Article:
4. Geographically Clustering Your Network
      1. Mapping Your Professional Network with Google Earth
      2. Mapping Your Professional Network with Dorling Cartograms
    5. Closing Remarks
  10. 7. Google+: TF-IDF, Cosine Similarity, and Collocations
    1. Harvesting Google+ Data
    2. Data Hacking with NLTK
    3. Text Mining Fundamentals
      1. A Whiz-Bang Introduction to TF-IDF
      2. Querying Google+ Data with TF-IDF
    4. Finding Similar Documents
      1. The Theory Behind Vector Space Models and Cosine Similarity
      2. Clustering Posts with Cosine Similarity
      3. Visualizing Similarity with Graph Visualizations
    5. Bigram Analysis
      1. How the Collocation Sausage Is Made: Contingency Tables and Scoring Functions
    6. Tapping into Your Gmail
      1. Accessing Gmail with OAuth
      2. Fetching and Parsing Email Messages
    7. Before You Go Off and Try to Build a Search Engine…
    8. Closing Remarks
  11. 8. Blogs et al.: Natural Language Processing (and Beyond)
    1. NLP: A Pareto-Like Introduction
      1. Syntax and Semantics
      2. A Brief Thought Exercise
    2. A Typical NLP Pipeline with NLTK
    3. Sentence Detection in Blogs with NLTK
    4. Summarizing Documents
      1. Analysis of Luhn’s Summarization Algorithm
    5. Entity-Centric Analysis: A Deeper Understanding of the Data
      1. Quality of Analytics
    6. Closing Remarks
  12. 9. Facebook: The All-in-One Wonder
    1. Tapping into Your Social Network Data
      1. From Zero to Access Token in Under 10 Minutes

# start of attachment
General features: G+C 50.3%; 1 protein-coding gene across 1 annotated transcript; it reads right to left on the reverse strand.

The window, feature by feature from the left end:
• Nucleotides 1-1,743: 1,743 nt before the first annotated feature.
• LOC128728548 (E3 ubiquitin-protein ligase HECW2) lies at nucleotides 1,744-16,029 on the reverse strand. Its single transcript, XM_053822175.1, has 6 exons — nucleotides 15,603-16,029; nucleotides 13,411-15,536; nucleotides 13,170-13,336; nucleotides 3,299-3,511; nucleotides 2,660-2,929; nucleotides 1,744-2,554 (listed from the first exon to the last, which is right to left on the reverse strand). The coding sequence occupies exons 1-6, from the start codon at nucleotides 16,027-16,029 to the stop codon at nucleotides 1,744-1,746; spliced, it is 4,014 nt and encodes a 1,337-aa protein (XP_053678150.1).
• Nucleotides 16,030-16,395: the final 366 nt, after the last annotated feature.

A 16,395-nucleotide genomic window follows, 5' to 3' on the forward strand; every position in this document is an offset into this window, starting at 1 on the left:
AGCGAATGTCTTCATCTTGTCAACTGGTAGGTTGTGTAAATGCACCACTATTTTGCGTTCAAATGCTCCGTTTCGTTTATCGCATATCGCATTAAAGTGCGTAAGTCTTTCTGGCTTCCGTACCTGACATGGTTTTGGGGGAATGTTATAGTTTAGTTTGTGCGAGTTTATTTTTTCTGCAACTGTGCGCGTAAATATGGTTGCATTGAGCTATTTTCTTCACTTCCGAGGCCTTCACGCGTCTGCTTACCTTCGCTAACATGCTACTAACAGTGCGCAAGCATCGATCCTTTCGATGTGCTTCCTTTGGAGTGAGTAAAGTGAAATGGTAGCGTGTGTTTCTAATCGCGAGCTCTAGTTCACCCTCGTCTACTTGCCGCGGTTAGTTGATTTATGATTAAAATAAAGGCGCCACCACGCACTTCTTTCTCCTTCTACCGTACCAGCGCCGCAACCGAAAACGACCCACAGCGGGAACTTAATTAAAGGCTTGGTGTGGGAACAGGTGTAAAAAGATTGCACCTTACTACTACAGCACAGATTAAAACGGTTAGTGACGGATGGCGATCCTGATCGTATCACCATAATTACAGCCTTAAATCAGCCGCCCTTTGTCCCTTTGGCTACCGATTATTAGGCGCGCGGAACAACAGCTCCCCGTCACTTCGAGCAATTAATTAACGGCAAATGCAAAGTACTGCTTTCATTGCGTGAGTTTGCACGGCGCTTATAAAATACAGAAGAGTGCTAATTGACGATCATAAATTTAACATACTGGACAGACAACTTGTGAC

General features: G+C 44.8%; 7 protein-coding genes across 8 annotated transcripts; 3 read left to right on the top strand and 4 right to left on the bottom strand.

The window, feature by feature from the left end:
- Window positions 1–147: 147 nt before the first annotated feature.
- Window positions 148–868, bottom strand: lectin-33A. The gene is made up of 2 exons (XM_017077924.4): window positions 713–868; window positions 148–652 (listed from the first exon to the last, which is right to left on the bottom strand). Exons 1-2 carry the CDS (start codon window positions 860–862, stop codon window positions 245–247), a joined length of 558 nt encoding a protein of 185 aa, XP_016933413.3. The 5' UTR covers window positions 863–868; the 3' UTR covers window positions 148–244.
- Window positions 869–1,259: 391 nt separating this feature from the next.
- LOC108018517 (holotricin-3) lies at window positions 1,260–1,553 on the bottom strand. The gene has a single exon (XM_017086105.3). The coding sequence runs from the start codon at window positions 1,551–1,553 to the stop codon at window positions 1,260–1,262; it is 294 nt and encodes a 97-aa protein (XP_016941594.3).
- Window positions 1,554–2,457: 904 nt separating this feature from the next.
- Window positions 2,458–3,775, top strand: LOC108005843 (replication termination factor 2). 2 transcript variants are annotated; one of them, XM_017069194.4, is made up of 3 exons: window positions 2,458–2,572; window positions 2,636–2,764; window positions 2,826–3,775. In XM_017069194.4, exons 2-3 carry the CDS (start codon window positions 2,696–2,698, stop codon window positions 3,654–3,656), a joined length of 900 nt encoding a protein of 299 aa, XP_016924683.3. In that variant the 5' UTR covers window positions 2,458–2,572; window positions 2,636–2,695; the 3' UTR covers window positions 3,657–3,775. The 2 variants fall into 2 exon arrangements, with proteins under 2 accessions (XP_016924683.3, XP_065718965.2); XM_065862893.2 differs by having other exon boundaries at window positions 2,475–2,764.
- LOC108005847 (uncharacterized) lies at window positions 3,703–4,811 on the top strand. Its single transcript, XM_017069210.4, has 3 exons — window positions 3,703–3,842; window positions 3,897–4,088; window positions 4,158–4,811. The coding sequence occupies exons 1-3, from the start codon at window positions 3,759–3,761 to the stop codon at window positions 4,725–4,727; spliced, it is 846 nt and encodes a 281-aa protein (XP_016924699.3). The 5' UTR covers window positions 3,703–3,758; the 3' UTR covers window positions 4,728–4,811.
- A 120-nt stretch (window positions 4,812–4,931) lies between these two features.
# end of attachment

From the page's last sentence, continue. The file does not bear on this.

2. Facebook’s Query APIs
    2. Visualizing Facebook Data
      1. Visualizing Your Entire Social Network
      2. Visualizing Mutual Friendships Within Groups
      3. Where Have My Friends All Gone? (A Data-Driven Game)
      4. Visualizing Wall Data As a (Rotating) Tag Cloud
    3. Closing Remarks
  13. 10. The Semantic Web: A Cocktail Discussion
    1. An Evolutionary Revolution?
    2. Man Cannot Live on Facts Alone
      1. Open-World Versus Closed-World Assumptions
      2. Inferencing About an Open World with FuXi
    3. Hope
  14. Index
  15. About the Author
  16. Colophon
  17. SPECIAL OFFER: Upgrade this ebook with O’Reilly
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Chapter 6. LinkedIn: Clustering Your Professional Network for Fun (and Profit?)

This chapter introduces techniques and considerations for mining the troves of data tucked away at LinkedIn, a popular and powerful social networking site focused on professional and business relationships. You’re highly encouraged to build up a professional LinkedIn network as you follow along with this chapter, but even if you don’t have a LinkedIn profile, you can still apply many of the techniques we’ll explore to other domains that provide a means of exporting information similar to that you’d find in an address book. Although LinkedIn may initially seem like any other social network, the data its API provides is inherently of a different nature. Generally speaking, people who care enough to join LinkedIn are interested in the business opportunities that it provides and want their profiles to look as stellar as possible—which means ensuring that they provide ample details of a fairly personal nature conveying important business relationships, job details, etc.

Given the somewhat sensitive nature of the data, the API is somewhat different than many of the others we’ve looked at in this book. For example, while you can generally access all of the interesting details about your contacts’ educational histories, previous work positions, etc., you cannot determine whether two arbitrary people are “connected,” and the absence of such an API method is not accidental—this decision was made because the management ...